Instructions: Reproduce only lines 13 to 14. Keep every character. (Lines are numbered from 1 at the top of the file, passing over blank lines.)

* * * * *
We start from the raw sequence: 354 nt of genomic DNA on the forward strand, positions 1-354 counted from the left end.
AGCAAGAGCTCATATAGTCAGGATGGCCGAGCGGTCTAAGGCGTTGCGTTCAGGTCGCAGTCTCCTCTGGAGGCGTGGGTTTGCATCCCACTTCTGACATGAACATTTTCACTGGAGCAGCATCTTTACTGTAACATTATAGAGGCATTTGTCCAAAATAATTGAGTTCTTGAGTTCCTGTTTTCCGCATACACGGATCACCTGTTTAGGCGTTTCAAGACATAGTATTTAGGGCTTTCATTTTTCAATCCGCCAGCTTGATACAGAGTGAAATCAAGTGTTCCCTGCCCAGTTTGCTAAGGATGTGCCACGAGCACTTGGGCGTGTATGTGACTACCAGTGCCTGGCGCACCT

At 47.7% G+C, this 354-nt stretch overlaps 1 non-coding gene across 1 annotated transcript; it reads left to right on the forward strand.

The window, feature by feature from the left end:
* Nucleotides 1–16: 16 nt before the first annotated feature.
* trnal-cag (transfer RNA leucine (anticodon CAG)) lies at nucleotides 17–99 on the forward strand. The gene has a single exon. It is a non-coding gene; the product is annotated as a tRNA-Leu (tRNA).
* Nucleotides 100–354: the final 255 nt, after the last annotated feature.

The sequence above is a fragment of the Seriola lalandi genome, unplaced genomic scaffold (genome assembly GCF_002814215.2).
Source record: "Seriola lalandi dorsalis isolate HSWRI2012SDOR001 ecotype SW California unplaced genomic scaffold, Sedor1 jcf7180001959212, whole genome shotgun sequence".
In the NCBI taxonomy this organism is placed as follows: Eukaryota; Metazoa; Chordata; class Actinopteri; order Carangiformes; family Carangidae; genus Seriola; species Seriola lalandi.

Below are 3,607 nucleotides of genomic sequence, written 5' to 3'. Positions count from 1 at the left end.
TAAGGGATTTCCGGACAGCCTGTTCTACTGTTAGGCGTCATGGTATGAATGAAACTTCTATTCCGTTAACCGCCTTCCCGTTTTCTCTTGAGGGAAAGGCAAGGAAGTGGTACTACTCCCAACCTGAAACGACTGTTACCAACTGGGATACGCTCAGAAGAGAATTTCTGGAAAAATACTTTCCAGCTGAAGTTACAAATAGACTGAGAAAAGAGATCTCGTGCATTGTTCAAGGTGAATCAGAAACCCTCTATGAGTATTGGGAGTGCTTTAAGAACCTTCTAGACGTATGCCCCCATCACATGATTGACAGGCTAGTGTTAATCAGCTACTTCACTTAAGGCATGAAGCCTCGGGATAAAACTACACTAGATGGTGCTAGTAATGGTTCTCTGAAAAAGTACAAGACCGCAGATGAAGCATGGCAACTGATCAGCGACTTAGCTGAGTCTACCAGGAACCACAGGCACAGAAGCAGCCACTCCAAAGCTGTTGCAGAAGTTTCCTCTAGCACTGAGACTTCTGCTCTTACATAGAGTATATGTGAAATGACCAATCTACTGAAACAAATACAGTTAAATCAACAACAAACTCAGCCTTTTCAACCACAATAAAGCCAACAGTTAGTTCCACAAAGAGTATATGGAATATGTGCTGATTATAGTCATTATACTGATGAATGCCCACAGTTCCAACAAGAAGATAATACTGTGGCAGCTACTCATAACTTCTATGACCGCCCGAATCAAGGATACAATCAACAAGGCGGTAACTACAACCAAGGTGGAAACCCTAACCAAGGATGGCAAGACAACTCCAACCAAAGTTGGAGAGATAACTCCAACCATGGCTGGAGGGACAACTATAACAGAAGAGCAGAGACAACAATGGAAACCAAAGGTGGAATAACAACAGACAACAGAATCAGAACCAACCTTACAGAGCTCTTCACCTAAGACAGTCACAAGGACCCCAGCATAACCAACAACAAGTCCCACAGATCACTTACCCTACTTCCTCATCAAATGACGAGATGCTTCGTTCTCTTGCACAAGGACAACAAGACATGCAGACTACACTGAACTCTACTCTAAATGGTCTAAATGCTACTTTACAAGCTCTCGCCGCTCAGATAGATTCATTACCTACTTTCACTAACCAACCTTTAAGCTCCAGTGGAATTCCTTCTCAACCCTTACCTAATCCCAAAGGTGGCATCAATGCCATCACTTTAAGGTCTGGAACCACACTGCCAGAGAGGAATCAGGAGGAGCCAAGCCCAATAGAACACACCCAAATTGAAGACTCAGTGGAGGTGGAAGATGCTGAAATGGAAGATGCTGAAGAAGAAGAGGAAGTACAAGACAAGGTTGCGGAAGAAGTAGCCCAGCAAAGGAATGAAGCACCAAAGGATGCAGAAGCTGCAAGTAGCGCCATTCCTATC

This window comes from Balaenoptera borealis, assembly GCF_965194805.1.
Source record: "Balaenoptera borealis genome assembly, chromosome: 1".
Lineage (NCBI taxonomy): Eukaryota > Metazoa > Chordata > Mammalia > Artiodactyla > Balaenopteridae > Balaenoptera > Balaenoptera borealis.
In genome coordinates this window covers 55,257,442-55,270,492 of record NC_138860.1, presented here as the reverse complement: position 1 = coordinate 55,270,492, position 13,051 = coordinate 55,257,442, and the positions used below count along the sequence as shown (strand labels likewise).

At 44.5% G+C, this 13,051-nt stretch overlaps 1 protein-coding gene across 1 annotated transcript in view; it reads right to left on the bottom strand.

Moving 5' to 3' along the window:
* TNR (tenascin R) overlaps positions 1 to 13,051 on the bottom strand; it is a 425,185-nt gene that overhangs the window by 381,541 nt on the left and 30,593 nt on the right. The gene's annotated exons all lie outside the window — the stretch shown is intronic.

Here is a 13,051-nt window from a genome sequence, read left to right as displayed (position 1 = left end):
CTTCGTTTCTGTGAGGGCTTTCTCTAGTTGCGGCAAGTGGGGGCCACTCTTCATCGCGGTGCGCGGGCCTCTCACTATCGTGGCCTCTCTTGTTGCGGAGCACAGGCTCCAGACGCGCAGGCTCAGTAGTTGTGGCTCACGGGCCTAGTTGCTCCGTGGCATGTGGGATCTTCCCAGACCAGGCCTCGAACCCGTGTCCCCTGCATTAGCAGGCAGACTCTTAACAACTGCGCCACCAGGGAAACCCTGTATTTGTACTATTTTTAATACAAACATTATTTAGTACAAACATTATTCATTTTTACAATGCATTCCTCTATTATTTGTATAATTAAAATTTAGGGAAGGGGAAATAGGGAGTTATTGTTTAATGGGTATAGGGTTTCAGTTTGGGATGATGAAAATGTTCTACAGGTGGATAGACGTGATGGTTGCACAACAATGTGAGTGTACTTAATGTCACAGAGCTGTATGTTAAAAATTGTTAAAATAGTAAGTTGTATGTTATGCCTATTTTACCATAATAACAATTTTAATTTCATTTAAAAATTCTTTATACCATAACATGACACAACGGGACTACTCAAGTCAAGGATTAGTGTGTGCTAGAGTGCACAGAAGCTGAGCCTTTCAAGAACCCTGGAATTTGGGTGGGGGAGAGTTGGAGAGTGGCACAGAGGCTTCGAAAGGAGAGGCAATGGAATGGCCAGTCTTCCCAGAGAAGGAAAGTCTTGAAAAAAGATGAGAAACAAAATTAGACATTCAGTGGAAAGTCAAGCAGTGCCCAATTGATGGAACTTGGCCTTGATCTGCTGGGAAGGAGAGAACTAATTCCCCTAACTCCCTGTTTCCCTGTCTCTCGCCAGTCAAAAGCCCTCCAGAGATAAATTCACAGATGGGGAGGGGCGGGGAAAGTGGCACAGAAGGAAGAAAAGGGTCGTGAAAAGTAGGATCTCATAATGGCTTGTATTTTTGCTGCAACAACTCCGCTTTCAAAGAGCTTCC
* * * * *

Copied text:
This window comes from Balaenoptera borealis, assembly GCF_965194805.1.
Source record: "Balaenoptera borealis genome assembly, chromosome: 1".